After-market drilled and or slotted rotors (like these from Power Slot and Brembo) are more expensive, louder, dustier, and require specialized maintenance than OEM rotors. But they also perform better during heavy towing and hauling.

So, do you actually NEED slotted or drilled rotors on your truck? If you tow or haul on a regular basis, or if you find yourself towing or hauling in steep mountains, the reduced risk of overheated brakes is definitely worth the additional cost. For a 2006 Toyota Tundra, you can buy a set of Brembo cross-drilled rotors for about $250, a set of Power Slot rotors for about $190, and a set of basic Beck Arnley stock rotor replacements for about $180.

On the other hand, if you don’t find yourself towing or hauling much, they’re likely overkill. Still, it’s important to recognize that they’re not much more expensive than OEM type rotors when it’s replacement time.

Bottom line: If you’re looking to replace your factory rotors, it makes sense to consider after-market drilled or slotted rotors. If you tow or haul often, it’s a good investment. If you rarely tow or haul, the factory rotors are more than adequate. It’s official – after-market brake rotors are for heavy-duty users.

Next up – after-market brake pads for towing and hauling.

Filed Under: Toyota Tundra Accessories


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  1. Jeremy the Amazed says:

    You really drilled that point home. Now we know exactly where to slot these options in.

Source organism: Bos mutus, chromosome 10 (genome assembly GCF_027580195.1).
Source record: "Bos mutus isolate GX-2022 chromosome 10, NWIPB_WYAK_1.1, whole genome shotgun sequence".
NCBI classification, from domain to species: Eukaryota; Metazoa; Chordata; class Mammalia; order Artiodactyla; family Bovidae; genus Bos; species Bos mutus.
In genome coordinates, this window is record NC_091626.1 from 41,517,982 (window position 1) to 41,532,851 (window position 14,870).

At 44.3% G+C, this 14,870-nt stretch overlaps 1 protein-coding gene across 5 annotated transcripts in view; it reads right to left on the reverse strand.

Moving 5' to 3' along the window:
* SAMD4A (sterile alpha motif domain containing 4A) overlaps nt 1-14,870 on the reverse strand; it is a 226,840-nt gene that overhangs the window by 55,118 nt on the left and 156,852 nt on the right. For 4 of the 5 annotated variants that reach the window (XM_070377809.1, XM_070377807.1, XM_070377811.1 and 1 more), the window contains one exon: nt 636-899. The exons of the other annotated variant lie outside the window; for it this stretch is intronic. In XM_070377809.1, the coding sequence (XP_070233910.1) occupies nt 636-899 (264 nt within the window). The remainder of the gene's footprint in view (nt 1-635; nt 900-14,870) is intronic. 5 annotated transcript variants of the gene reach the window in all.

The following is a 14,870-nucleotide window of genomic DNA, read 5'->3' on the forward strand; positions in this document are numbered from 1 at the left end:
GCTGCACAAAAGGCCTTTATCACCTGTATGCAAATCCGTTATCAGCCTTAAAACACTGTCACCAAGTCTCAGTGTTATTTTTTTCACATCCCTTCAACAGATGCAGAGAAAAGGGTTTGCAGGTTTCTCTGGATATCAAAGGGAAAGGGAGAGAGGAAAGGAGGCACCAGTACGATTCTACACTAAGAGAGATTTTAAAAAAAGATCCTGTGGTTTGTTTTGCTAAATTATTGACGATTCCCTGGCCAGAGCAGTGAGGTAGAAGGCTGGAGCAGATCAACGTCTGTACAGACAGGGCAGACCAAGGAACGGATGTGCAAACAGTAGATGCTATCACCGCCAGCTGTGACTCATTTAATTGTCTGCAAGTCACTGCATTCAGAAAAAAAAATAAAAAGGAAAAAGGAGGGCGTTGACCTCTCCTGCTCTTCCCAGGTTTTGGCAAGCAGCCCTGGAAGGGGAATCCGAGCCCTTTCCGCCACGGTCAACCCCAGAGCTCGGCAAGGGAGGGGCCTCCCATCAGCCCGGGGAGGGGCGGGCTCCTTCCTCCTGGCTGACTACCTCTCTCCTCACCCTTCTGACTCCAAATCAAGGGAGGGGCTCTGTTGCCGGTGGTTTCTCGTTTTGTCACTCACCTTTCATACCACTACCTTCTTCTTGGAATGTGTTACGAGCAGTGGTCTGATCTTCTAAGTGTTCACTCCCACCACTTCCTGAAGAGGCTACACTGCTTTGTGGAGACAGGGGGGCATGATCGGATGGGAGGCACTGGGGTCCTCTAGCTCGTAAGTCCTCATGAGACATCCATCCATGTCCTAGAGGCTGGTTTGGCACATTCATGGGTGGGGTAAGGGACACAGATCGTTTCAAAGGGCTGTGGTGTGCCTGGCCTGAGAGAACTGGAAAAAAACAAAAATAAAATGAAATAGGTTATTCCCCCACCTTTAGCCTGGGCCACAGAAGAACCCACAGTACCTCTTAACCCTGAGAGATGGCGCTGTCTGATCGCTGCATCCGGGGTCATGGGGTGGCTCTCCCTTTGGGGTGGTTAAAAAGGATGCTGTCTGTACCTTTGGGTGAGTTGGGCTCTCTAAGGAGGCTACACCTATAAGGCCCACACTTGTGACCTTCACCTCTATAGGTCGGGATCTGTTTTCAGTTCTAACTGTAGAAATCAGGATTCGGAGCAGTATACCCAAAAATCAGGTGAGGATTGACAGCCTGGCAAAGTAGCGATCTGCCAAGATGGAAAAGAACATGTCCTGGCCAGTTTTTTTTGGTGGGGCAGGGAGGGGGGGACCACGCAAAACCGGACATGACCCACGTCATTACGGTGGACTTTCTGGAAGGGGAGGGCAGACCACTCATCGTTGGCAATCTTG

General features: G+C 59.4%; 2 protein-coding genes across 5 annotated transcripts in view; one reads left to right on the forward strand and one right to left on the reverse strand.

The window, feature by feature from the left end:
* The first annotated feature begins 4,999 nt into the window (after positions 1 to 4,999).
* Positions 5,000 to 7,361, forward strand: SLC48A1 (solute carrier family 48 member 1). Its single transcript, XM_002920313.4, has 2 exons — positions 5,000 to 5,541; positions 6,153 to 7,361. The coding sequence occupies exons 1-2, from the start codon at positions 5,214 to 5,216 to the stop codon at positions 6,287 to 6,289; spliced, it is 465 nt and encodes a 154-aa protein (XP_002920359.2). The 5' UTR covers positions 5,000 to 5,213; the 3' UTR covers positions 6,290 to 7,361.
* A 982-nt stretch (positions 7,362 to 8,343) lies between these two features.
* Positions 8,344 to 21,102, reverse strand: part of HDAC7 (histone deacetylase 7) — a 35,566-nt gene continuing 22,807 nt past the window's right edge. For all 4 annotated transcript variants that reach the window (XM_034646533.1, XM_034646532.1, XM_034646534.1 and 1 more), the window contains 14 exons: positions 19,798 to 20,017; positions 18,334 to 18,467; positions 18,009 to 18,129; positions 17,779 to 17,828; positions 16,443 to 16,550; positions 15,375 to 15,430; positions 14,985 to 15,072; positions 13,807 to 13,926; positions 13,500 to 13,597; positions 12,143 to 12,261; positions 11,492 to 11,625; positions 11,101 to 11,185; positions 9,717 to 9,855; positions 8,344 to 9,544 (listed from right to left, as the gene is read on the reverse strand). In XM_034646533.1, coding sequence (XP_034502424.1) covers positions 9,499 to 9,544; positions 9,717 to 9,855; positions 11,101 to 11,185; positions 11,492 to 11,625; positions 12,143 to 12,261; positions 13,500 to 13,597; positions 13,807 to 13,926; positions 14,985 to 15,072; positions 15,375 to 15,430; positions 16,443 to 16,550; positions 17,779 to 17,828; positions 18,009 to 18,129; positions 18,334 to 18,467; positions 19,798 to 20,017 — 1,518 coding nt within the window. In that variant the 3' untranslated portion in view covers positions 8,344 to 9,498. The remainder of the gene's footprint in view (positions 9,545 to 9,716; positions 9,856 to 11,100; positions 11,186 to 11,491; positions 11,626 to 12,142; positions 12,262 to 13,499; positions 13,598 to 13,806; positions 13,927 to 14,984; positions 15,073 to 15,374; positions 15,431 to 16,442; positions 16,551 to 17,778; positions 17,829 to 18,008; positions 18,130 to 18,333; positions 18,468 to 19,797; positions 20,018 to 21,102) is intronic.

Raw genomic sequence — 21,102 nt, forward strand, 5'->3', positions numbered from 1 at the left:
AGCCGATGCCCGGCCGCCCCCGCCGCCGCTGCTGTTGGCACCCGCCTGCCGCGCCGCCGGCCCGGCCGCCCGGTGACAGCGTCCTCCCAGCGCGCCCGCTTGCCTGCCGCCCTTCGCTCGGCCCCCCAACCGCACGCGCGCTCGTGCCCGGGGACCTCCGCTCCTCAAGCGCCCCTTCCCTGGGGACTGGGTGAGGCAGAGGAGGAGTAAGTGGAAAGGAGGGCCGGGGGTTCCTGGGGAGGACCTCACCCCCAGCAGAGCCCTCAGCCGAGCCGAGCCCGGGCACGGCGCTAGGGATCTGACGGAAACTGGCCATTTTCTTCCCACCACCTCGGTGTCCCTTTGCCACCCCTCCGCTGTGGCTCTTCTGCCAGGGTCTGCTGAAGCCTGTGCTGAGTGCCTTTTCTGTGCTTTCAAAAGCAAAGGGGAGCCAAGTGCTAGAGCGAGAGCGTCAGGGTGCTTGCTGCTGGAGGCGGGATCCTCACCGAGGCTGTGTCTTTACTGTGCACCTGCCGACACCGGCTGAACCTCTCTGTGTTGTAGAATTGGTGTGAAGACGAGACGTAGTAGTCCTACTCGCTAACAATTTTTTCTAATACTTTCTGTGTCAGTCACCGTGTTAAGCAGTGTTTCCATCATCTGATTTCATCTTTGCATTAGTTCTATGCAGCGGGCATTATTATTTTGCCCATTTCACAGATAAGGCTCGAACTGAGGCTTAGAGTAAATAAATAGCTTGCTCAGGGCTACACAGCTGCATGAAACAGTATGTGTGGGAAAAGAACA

2. Mickey says:

    Just in time…… I have 50,000 miles on my 07 Crewmax. I have about another 10,000 miles left and I will be ready to switch to a slotted set. Now for the pads. Next review.

  3. frank says:

    How much louder when brake are applied using drilled or slotted brake rotor for toyota tundra? Which is the best rotor to purchase for a 2004 tundra double cab? Please help me.

  4. Frank – The rotors aren’t much louder. Most people notice, but not so much that you’ll be majorly perturbed.

  5. Tonka says:

    Ever thought of taking your tundra out of OD or dropping a gear going down a pass. There is no need to ride your brakes going down a mountain pass. Just gets them super hot, warps rotors, burns up pads. Ever notice the big trucks gear down and apply their brakes evenly?

  6. Jason says:

    Tonka – Of course – but gearing down often isn’t enough, especially when the pass has a lot of twists and turns. I never ride my brakes, and most of the time I never smell hot pads b/c I use engine braking. However, if you take a Tundra with a trailer down any number of Colorado mountain passes you’ll find that your brakes are nice and hot when you get to the bottom no matter how much engine braking you do.

    Another thing that works very well for passenger cars is to pull over halfway down the hill and let things cool off. I do that sometimes as well. Of course, it’s hard to do that with a trailer (shoulders usually aren’t big enough).

    Slotted and drilled rotors aren’t necessary, but they’re a nice add-on for performance or heavy towing vehicles.